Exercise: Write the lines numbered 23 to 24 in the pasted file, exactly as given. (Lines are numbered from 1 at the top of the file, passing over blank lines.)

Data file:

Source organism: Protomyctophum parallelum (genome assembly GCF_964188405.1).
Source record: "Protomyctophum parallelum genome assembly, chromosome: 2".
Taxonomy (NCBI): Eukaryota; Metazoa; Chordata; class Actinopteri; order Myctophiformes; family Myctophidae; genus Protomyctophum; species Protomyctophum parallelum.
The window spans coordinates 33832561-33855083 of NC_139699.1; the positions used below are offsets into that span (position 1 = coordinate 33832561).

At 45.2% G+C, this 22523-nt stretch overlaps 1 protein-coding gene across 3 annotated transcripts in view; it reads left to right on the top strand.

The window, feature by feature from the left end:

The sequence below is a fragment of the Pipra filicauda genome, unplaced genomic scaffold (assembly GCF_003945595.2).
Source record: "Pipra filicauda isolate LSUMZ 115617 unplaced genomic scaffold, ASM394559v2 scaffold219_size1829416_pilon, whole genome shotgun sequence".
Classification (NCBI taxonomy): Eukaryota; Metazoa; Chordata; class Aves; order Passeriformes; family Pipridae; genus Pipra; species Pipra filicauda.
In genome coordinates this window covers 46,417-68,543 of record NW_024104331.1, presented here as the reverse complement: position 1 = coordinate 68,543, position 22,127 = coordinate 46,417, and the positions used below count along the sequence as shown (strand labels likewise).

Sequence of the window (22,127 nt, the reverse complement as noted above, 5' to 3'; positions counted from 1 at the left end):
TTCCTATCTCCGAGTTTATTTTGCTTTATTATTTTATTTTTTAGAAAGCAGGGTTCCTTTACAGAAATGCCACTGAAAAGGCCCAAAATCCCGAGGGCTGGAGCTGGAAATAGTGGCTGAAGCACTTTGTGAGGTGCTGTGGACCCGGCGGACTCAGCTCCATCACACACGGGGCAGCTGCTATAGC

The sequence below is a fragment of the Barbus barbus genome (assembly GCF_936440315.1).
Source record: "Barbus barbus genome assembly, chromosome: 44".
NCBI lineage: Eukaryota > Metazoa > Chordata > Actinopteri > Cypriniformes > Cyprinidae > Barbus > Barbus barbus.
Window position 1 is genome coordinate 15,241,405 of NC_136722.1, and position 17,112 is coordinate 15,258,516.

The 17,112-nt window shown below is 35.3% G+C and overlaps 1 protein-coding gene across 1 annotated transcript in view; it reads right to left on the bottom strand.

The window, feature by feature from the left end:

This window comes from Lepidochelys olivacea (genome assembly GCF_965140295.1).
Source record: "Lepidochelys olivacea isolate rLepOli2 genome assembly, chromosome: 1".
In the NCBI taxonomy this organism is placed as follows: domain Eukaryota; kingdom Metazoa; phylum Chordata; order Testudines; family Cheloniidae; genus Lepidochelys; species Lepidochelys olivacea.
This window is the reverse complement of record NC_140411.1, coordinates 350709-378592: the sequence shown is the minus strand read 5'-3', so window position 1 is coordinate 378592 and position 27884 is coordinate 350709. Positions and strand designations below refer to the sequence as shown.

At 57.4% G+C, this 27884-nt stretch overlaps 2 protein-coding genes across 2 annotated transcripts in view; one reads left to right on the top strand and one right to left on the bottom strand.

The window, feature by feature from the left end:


At 57.4% G+C, this 27884-nt stretch overlaps 2 protein-coding genes across 2 annotated transcripts in view; one reads left to right on the top strand and one right to left on the bottom strand.

The window, feature by feature from the left end: